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ContinuousWave: Small Boat Electrical
Fusing of Battery To Distribution Panel
|Author||Topic: Fusing of Battery To Distribution Panel|
posted 12-30-2013 10:08 AM ET (US)
What size fuse would work best coming from the starboard battery to the distribution panel in a two battery system with a single engine?
posted 12-30-2013 11:48 AM ET (US)
I believe you are asking about current protection for a circuit that is providing power to a secondary power distribution panel from a primary power bus or switch. Such a circuit should have over-current protection. It is more common that a circuit breaker is used than a fuse for this service. A circuit breaker can be reset when tripped, while a fuse, of course, has to be replaced. If you use a fuse, be certain to carry several spare replacement fuses.
Let us look at a commercial power panel for 12-Volt distribution and see what the manufacturer says. I turn to BLUE SEA SYSYTEMS. On my boat, I am using a secondary power panel PN5026:
This panel is rated for a maximum of 100-Amperes. So the circuit feeding it should be fused for no more than 100-Amperes,
On my boat this panel is fed with a conductor of 8-AWG. A conductor of 8-AWG is rated at a fusing current of 472-Amperes. (See this listing for current capacities by wire size.) It would make no sense to use a 472-Ampere fuse, as the panel is only rated at 100-Amperes.
On my boat, the distribution panel presently has these circuits with individual fuses
That is a total fused current of 63-Amperes on the panel. The same power distribution circuit also feeds a circuit breaker bus that has three circuit breakers. I don't recall their exact ratings. I believe they are at least 5-Amperes. Let us add 15-Amperes to the total, giving 78-Amperes for the total fused current of the loads.
In my installation, this distribution circuit is protected by a circuit breaker with a rating of 50-Amperes. That is a rating that is about 65-percent of the total fused current of all the loads. I think this is a typical ratio. It would be very unusual for all of the loads on the circuit to be simultaneously operating at their maximum current. It is reasonable to use some lower value of current, a smaller percentage of the total. I don't know if there is a particular formula for calculating the over-current protection for this type of distribution.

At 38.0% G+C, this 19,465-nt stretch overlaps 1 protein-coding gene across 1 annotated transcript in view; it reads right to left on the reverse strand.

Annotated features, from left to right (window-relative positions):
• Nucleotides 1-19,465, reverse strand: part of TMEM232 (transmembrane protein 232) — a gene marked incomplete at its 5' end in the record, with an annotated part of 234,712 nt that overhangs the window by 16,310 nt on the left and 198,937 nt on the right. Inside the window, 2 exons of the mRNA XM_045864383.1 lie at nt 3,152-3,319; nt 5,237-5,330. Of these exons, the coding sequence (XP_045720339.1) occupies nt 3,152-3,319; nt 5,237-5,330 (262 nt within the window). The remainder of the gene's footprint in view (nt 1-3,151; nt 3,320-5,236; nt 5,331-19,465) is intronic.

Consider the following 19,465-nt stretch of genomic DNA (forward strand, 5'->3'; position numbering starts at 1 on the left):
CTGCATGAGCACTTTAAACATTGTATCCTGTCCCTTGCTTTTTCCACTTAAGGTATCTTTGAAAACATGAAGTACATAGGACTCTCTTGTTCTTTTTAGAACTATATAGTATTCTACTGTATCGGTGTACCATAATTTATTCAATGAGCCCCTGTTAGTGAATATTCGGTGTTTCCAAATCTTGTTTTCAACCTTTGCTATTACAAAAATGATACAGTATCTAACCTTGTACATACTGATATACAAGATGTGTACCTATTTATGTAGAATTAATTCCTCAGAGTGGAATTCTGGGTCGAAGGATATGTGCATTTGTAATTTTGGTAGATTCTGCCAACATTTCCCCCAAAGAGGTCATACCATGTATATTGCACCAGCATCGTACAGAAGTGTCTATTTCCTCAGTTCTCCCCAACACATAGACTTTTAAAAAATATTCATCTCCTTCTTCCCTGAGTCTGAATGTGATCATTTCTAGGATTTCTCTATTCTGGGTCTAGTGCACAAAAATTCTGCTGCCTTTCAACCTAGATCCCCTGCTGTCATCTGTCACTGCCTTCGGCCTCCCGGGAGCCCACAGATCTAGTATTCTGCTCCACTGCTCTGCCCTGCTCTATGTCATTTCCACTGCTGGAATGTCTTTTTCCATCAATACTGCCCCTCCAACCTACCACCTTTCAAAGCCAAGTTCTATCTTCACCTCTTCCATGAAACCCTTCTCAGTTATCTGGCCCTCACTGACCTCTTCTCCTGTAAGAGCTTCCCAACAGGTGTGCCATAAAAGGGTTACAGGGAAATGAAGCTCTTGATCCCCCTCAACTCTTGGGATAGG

To summarize, the over current protection for the conductor distributing power to a secondary panel should be
--equal or less than the maximum fused current rating of the conductor,
--equal or less than the maximum current rating of the distribution panel, and
--equal or less than the actual aggregate load on the panel.
In a typical installation, the current rating of the three components will be in descending order as listed above.
Your question cannot be answered because we have no information about any of these three components. Please give us:
--the conductor size that carries power to the secondary panel from the primary bus
--the current rating of the secondary panel
--the aggregate current of the loads on the secondary panel.
posted 12-30-2013 12:05 PM ET (US)
ASIDE: I noticed that on their website BLUE SEA SYSTEMS has an image showing their secondary power distribution panel installed in service on a boat. See
This is a panel rated for 100-Amperes "per block" and 30-Amperes "per circuit." In the (above linked) image, the panel has only nine of its 12 circuits connected. The total fused current of the nine circuits is 155-Amperes. In this application the total fused current of the circuits on the panel is 155-perent of the panel's rated maximum current. I don't know if that is typical of most installations.
In some literature linked from the product page at
the manufacturer indicates the maximum fused current to the panel should be 125-Amperes. That is 125-percent of the panel's maximum current rating. For a comprehensive summary of the Blue Sea Systems fuse blocks, see
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